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Management Consulting 101 Industry Knowledge Required For Consulting Case Interview
Thank you for 3 excellent questions on consulting industry knowledge. Those are all interesting and deep questions. They show that you have already invested in case practice. They all make me think quite a bit to answer. Please see my responses below:
Question 1: Sometimes, cases background might not be the one we familiar with, like I’m in financial industry so I have domain knowledge for this type but most of the time might not be the case. I am wondering if it’s necessary to go through some common industry for industry insight study (TMT etc…) just to prepare for case interview. (My concern is whether the core insight of certain industry might be the key point to ace the case)
This is a controversial topic. All consulting firms officially claim that no previous specific industry (or function) knowledge is required. There is some truth in this for two reasons. First, no one can learn all details about industries and functions out there. Second, bringing your existing knowledge into the case can be dangerous as you may follow stereotypes and overlook important signals in the case.
However, I do think that if being done correctly with the right mindset, learning insights from a variety of industries and functions is beneficial. There are three reasons:
No.1, it’s a good training for our brain and business intuition. Each industry, each function, and each situation is different; but the more your brain see different content, the more flexible it becomes, and the better it can handle new stuffs.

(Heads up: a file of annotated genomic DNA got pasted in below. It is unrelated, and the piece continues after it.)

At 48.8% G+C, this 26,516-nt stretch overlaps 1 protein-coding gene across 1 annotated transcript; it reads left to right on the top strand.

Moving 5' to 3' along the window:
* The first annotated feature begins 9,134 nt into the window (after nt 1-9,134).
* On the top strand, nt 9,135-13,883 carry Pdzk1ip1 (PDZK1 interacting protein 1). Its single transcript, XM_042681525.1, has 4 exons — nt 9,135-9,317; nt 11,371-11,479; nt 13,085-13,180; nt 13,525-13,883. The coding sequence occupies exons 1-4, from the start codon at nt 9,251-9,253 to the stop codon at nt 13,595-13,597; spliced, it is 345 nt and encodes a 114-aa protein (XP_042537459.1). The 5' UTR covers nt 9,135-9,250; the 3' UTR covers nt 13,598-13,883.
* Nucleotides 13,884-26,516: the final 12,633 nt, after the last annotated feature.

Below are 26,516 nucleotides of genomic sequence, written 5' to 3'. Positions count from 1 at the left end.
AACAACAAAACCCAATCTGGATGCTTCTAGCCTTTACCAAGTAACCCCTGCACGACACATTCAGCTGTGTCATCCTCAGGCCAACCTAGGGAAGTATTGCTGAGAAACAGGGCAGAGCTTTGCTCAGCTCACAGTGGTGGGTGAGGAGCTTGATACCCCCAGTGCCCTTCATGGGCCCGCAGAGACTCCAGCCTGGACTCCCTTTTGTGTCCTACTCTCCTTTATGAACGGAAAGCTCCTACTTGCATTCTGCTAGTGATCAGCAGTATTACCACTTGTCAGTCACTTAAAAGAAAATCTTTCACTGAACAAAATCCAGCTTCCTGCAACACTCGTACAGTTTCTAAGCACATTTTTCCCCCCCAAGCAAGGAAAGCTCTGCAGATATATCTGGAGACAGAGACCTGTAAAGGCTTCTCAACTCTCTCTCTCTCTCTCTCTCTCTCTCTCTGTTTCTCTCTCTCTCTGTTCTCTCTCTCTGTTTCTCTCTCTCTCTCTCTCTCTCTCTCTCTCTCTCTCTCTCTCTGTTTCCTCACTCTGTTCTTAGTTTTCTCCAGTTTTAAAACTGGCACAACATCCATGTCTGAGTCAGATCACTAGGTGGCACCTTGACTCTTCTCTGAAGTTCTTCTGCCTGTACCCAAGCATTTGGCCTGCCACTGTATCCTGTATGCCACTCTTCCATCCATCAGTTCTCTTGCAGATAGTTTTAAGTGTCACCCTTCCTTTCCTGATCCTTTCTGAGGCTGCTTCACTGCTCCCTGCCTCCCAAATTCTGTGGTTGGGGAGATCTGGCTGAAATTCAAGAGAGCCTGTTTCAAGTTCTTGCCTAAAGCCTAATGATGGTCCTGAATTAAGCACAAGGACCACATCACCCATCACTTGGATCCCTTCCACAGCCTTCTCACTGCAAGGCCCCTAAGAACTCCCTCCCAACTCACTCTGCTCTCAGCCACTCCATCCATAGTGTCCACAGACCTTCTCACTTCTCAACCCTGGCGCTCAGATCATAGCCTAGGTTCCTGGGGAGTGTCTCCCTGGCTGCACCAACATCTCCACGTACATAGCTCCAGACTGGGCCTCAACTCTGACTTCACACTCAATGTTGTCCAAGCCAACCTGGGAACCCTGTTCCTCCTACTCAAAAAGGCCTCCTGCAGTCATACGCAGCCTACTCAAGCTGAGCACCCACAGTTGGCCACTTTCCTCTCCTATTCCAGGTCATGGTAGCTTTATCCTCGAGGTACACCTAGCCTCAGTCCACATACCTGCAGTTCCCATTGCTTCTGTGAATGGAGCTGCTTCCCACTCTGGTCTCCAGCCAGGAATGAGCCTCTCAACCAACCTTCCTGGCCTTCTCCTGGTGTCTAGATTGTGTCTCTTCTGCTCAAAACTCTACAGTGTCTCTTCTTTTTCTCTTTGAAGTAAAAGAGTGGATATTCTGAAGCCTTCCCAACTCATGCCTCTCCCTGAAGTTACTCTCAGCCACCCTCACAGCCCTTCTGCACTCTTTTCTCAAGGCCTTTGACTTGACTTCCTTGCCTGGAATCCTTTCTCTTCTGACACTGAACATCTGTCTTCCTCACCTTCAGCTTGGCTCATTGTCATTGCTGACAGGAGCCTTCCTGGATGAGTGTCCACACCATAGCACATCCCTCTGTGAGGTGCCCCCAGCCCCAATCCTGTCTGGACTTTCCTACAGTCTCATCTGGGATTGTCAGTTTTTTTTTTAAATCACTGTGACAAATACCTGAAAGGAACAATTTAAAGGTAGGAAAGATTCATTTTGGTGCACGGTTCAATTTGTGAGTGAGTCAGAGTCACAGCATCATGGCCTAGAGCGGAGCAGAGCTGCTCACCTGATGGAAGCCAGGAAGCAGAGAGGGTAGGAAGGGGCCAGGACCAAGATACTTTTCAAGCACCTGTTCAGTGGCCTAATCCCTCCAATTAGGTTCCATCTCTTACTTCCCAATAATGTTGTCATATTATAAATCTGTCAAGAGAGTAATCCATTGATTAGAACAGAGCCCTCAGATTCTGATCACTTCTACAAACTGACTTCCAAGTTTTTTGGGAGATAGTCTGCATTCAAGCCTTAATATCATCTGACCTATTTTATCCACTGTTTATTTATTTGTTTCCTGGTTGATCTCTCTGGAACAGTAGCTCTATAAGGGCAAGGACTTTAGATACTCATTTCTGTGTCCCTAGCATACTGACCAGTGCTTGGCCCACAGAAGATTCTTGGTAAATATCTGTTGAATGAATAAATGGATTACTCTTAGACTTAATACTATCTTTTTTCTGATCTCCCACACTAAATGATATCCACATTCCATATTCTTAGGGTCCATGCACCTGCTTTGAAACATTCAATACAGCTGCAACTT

No.2, studying about various industries and functions is a great way to learn many other building blocks knowledge of strategy and consulting. For example, I didn’t quite notice (and understand) the concept of value chain. I had heard of it but it didn’t seem to be a big of a deal to me. But when learning about the cement industry, turned out that value chain is a crucial concept. Each step of the production chain delivers a unique end-product and should be treated differently. Next time I encounter a new industry; I would subconsciously ask myself if value chain is an important factor here. And this applies to many other aspects.
So to answer your question: even though knowledge of core insight of certain industry is not required but we still should learn as much as we can about as many industries/functions as possible. The key thing is to learn them not with the hope of getting the exact situation in cases, but to learn them with the healthy purpose of training our business intuition!
How to best do this?
One good resource is the McKinsey Insights (or BCG Perspectives and Bain Publications). There are so many good articles written by consultants in consulting style about various industries and functions. The downside is that insights in those articles may be too advanced and granular for our purpose (they are written for CEOs and other decision-makers in those fields). But there should be some of basic and high-level articles we can leverage. Or another option would be the new Business Intuition package.
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Hope this helps!
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